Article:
I have been given the gift of being able to do what I love every day of my life. I own a flower shop. The combination of retail and art is extraordinary. The balance is the hard part. I spend the day wearing many hats, the quick switches it takes to be a small business owner.
I started in retail when I was a teenager, I loved the contact with the public, the newness of every day, I was hooked. Many years later, I was looking for a segue to my other passions, gardening and flowers, I pursued my Master Gardeners Certification and floral design classes. While earning my CFD, I was hired by one of my instructors and started working part-time in her shop. I knew the shop was for sale, it didn’t occur to me to actually buy it until a dear friend of mine reminded me that I had told her one day I would like to own a flower shop. Eureka!
So I bought it.
I had no idea what I was in for, but I made a leap of faith that would prove to be an opportunity for a lot of growth, both mine and the business’. I had the advantage of purchasing a well staffed, well established business that was, in my mind, a gold mine, nothing but growth ahead for me. I was fortunate, the employees stayed on, they were all very experienced and all very good at their jobs.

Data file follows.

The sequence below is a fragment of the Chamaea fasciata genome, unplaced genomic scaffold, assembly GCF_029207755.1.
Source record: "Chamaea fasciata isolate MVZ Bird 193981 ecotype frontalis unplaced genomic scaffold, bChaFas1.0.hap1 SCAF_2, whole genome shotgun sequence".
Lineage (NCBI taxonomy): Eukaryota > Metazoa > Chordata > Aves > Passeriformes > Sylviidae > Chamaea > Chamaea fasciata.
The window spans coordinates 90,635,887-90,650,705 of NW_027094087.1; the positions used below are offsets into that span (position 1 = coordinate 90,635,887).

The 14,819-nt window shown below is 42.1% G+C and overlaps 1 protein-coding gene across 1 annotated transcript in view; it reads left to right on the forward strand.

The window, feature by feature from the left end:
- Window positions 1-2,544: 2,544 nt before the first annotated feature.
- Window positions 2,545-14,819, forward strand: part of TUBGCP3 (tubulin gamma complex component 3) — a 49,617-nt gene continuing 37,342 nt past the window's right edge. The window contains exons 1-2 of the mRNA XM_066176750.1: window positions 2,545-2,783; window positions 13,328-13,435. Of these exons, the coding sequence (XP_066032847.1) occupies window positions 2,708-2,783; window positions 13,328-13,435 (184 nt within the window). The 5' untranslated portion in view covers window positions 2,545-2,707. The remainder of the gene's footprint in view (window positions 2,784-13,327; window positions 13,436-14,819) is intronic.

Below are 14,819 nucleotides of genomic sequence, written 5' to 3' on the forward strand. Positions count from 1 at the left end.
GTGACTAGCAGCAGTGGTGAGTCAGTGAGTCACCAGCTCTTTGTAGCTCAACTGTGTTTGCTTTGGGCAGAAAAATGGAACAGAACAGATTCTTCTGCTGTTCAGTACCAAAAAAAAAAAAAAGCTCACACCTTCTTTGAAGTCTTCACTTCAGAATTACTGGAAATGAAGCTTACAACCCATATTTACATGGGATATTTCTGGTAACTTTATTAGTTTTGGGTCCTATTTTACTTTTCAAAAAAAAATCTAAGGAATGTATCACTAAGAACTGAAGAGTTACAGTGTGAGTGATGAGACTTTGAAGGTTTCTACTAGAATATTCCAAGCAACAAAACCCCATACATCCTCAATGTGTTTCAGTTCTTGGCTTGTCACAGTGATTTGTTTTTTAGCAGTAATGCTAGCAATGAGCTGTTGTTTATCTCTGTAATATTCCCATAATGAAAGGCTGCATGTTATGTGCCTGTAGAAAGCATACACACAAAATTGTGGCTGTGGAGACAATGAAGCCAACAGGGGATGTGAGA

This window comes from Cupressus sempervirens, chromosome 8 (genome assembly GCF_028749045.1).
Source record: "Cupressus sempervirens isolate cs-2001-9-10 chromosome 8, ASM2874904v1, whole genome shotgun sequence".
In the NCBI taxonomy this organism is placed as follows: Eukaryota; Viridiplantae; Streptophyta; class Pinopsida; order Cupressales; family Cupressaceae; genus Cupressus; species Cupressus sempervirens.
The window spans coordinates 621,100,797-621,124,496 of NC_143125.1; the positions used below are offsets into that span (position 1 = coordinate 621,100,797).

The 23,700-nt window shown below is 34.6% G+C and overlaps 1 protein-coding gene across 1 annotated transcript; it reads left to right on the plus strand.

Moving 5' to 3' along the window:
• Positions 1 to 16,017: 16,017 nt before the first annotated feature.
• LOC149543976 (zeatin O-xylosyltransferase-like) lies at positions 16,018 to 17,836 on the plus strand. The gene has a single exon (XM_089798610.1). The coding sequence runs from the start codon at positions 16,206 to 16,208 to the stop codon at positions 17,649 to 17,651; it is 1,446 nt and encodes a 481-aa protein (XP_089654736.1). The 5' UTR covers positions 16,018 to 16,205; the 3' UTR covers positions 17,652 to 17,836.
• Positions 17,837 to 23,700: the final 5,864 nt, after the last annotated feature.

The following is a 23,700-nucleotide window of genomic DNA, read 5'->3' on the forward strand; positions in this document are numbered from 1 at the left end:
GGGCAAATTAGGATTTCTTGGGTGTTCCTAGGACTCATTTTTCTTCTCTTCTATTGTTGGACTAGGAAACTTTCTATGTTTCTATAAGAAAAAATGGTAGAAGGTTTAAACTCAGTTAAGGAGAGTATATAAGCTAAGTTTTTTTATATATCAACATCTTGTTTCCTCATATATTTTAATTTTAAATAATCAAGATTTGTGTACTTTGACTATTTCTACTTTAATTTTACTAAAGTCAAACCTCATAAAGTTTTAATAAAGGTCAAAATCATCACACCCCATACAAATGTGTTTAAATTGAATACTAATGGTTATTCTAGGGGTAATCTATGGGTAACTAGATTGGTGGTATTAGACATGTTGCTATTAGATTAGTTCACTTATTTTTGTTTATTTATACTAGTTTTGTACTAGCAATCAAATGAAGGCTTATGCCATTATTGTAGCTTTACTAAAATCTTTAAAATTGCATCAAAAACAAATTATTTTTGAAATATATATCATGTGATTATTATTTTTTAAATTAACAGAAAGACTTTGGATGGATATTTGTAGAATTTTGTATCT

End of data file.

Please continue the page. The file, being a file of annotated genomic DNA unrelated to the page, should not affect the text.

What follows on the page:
That was in 2006.
Since then, I have definitely grown and learned, A LOT. Blossomed you might say. I have made a lot of difficult decisions and made some good choices that have made the business a lean and mean profitable machine. Well, lean and mean…..
I learned I couldn’t rely solely on the established part and I couldn’t rely solely on the creative part. It had to be both.
The biggest lesson? In a down economy, flowers are nonessential luxury purchases and actively selling is key to turn over.
I don’t always buy the most exotic product, but I buy quality product and I buy what my customers want to buy. I try to introduce inventory that will keep things fresh and add a little into the mix.
I have made some decisions that turned out to be less than best for my business. We have all made them, spent money or signed on to something that in the end wasn’t working. It took a really hard look at all the aspects of my business, from staffing and square footage to inventory and the associated services that come with running a successful shop.
I have also learned that the flower business doesn’t have to be business as usual.
Part 1 of a 6 Part Guest Blog from Elizabeth Crisp owner of Apple Creek Flowers. Stay tuned for Part two of this REAL Life Flower Success Story!